Posted by: Heinz Brisske
In response to Treasury Secretary Timothy Geithner’s proposal for approximately $1.6 trillion in tax increases, the Republican Congressional leadership submitted their response. The Republican plan proposes $800 billion in new revenue and approximately $1.4 trillion in savings by reducing the growth in federal spending.
John Boehner (R-OH) compared the Republican proposal to a potential compromise plan discussed by Erskine Bowles, Co-Chair of the National Commission on Fiscal Responsibility and Reform. Boehner suggested that his plan produces new revenue “through pro-growth tax reform that closes special-interest loopholes and deductions while lowering rates.” The plan also creates $900 billion in mandatory spending reductions and $300 billion in discretionary spending savings. But Erskine Bowles, in a press release, emphasized that the Boehner plan was not the same as the “Simpson-Bowles” plan.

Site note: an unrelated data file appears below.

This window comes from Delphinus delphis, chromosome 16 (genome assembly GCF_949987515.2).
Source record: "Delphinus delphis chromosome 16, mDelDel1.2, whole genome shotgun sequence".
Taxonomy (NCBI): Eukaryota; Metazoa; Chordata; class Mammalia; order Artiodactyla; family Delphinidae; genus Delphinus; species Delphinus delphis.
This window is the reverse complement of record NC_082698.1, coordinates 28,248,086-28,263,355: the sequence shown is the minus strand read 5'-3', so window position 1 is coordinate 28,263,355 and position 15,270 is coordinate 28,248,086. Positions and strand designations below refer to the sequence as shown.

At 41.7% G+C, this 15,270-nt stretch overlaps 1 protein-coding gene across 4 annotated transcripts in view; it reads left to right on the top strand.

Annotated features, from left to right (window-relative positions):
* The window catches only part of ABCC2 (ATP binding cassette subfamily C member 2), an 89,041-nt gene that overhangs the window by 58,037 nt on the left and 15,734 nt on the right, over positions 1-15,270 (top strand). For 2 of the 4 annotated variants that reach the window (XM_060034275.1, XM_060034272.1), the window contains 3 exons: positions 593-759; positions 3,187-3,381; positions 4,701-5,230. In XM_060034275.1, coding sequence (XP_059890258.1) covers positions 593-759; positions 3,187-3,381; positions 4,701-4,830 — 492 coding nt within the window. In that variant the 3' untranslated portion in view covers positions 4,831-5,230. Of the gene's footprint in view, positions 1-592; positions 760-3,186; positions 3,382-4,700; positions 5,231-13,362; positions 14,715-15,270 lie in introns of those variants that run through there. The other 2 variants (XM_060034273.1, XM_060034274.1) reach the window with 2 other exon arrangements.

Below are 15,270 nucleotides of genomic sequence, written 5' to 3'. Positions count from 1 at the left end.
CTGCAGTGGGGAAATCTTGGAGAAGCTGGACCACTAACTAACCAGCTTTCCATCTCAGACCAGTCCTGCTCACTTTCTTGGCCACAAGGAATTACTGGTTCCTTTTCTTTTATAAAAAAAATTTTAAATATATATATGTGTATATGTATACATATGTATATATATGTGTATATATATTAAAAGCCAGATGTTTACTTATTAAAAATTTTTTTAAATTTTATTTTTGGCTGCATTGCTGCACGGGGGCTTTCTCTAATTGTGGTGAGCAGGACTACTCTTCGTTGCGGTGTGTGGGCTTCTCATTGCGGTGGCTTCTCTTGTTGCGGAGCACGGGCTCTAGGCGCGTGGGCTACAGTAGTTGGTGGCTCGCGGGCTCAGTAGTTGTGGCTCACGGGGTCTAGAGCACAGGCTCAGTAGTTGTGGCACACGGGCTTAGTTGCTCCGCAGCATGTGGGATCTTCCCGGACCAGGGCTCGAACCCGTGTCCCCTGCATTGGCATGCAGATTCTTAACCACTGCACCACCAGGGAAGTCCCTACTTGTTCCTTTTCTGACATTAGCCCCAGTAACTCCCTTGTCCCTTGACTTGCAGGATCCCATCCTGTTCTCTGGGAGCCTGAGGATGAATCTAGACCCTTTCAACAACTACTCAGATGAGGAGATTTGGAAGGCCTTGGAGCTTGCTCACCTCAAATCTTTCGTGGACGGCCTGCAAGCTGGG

In rejecting the Republican plan, White House Communications Director Dan Pfeiffer stated, “Their plan includes nothing new and provides no details on which deductions they would eliminate, which loopholes they will close, or which Medicare savings they would achieve.”
The bottom line is that there has been no significant progress in the “fiscal cliff” negotiations over the past week. Speaker Boehner used the term “stalemate” to describe the situation. Strictly from a timing standpoint, it will be extremely difficult for the House and Senate to pass a tax bill prior to the end of the year. President Obama and Democratic leaders suggest that it will be necessary for the Republican House to pass the middle-class tax bill previously enacted by the Senate, thereby avoiding tax increases for everyone except upper-income taxpayers. However, even under that scenario, substantial questions would remain regarding both adjustment of the Alternative Minimum Tax and the tax extenders. Stay tuned.